• Across the partnership we have seen how young women so often lose the support they have previously received when transitioning from children’s to adult social services, even when risk levels have not changed.  Once women turn 18, their experiences are often assumed to be consensual, that they are ‘making risky decisions’ or making a choice to sell sex

As leaders of the STAGE partnership we so welcome this ground breaking Transitional Safeguarding report, and particularly the very clear statement that ‘a person cannot consent to abuse. Having capacity and ‘making unwise decisions’ is not consenting to be abused’.

This is so important; women tell us that perpetrators are well aware of a ‘loophole’ at the age of 18.  They openly target women at the transitional age and especially those with additional vulnerabilities who are less likely to be believed by the justice system – those with learning disabilities, drug and alcohol dependence, homelessness, offending and poor mental health.

The report is more than joining up two binary systems of children and adult safeguarding arrangements and expecting young people to move seamlessly across the two.  This is about each person being at the centre of what we do.  It is about viewing adolescence as a developmental phase, and safeguarding in this context being all about relationships.

This is how we work across the STAGE partnership, as do many fantastic voluntary community sector organisations supporting women and girls experiencing sexual exploitation.  We hope that in response to this report, our colleagues from social work teams across the country are inclusive of organisations such as ours in the STAGE partnership.  Because it is our experience that, whilst most of our statutory colleagues have a deep understanding of sexual exploitation (as demonstrated in so many examples of best practice in the report), they rarely have the capacity to engage with women as flexibly and continuously as our sector are able to do.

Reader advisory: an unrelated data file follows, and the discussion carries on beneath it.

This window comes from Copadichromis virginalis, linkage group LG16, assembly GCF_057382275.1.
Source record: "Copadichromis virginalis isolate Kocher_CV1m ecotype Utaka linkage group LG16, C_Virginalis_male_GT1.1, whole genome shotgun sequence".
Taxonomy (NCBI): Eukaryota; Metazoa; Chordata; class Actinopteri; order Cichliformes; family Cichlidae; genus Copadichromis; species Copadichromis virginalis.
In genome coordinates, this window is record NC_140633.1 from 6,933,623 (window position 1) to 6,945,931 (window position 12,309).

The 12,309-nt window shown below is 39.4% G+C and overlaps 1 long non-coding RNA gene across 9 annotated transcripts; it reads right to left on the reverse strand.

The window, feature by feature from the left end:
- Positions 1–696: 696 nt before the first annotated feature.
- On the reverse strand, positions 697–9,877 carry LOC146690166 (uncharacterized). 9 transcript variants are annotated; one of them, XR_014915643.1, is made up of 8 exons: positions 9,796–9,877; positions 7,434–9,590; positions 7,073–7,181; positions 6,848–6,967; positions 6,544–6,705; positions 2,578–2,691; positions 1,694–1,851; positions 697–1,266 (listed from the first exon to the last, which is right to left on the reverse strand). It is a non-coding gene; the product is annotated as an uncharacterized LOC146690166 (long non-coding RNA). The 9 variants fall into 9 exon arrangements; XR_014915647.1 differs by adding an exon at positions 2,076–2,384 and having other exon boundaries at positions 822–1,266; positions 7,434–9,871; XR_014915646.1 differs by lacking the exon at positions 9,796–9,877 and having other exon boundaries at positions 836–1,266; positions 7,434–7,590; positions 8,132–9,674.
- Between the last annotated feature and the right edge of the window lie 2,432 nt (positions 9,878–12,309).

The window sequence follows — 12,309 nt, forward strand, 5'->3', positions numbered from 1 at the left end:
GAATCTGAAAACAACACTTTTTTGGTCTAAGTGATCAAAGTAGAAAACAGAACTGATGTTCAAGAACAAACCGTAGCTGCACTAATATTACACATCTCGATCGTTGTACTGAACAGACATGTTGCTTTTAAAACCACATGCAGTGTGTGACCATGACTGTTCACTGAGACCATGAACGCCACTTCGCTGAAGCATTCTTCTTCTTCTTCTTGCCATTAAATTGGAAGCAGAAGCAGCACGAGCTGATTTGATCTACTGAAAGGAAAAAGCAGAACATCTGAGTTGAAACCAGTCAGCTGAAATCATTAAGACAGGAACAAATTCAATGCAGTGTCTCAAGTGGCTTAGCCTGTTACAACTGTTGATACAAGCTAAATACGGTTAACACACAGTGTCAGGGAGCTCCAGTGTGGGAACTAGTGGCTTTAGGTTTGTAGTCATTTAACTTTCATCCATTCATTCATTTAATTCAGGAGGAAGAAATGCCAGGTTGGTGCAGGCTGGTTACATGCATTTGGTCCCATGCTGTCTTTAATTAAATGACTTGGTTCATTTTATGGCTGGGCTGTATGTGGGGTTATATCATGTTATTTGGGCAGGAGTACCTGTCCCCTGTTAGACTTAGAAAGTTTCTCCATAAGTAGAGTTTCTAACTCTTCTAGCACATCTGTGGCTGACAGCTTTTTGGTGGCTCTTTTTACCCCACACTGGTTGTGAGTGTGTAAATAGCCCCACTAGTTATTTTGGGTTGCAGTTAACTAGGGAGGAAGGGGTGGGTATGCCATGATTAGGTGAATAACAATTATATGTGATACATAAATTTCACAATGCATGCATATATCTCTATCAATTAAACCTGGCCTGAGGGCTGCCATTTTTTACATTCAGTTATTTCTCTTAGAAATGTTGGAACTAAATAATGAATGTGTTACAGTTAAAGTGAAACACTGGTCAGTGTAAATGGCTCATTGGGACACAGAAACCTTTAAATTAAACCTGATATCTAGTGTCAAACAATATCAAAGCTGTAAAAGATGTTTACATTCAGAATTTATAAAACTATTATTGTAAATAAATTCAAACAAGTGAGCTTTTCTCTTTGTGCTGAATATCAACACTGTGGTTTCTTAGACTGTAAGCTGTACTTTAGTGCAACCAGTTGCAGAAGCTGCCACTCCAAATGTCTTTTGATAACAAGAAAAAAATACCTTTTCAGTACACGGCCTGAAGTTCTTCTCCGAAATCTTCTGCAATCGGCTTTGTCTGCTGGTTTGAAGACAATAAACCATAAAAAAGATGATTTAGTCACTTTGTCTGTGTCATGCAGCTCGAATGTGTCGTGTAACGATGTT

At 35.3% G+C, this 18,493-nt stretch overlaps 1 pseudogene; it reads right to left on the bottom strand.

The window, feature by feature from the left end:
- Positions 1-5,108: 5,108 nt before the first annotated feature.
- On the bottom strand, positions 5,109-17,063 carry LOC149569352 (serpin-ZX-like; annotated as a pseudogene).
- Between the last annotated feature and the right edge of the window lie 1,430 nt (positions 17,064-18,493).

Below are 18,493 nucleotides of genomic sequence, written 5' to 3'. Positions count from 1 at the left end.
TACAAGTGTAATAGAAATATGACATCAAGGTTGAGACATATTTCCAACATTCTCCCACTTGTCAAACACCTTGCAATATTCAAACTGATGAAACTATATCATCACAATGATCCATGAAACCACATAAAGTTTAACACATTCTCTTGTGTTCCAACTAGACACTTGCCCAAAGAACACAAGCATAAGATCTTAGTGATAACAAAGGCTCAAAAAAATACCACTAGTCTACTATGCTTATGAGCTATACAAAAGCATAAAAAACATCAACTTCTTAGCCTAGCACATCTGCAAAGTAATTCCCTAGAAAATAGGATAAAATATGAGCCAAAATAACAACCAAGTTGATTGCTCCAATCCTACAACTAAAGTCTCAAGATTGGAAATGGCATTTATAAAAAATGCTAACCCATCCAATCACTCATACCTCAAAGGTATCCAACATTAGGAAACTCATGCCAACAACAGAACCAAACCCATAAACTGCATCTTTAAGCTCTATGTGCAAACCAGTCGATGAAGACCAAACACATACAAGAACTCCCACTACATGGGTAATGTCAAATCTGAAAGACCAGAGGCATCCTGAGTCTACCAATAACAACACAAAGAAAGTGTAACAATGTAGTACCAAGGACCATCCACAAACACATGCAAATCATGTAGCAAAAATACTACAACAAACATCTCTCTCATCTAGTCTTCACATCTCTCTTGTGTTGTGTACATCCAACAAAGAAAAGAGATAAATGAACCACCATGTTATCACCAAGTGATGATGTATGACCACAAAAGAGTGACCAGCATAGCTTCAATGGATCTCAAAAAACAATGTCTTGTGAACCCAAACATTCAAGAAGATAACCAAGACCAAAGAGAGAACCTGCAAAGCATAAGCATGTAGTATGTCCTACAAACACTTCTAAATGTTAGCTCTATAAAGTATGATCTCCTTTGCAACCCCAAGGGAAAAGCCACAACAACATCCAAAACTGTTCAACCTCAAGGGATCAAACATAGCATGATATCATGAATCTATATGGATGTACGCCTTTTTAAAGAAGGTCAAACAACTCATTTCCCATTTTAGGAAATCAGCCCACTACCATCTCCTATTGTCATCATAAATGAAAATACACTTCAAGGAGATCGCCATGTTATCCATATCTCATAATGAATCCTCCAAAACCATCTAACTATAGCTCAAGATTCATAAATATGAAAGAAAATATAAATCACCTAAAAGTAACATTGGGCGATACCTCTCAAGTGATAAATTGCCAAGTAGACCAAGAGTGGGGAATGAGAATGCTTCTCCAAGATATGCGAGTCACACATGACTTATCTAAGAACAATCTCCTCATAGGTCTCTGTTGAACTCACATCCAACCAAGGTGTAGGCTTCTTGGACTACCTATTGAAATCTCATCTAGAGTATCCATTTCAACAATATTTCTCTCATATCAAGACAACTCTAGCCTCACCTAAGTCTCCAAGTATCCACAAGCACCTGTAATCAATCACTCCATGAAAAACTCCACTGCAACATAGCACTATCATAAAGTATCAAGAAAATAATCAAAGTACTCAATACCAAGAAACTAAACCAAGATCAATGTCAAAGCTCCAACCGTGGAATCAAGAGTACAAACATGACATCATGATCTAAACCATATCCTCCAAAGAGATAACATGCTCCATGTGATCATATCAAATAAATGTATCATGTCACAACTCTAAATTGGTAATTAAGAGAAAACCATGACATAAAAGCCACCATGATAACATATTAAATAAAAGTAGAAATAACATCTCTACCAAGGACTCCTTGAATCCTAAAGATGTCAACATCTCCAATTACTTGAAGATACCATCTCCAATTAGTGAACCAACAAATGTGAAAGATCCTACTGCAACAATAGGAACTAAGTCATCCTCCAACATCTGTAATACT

The report launched today has potential to stop women and girls falling through the net.  We hope that in turn, our colleagues from adult social work, safeguarding and police will find our toolkit further enhances our collective response.  As local areas develop their responses to transitional safeguarding it is important they are listening to the excellent learning to be found within the voluntary sector –  we need to be brought to the table as equal partners.  By working together with a shared purpose to safeguard women and bring perpetrators to justice, we will have the tools to seriously challenge sexual exploitation in all its horrifying guises.

We can do this better together; as stated by Fran Ledra, Chief Social Worker for Adults in the introduction to the report, “it’s our responsibility to learn more about this issue”.  Let us learn together and build a mutual respect so we can build a genuinely multi-agency robust response to tackling sexual exploitation across the country.

Angela Everson, CEO Women Centre Kirklees & Calderdale

Joanna Jones, CEO Grow Rotherham

Rokaiya Khan, CEO Together Women

Sarah McManus, CEO A Way Out

Laura Seebohm, Executive Director, Changing Lives

Moya Woolven, CEO Basis Leeds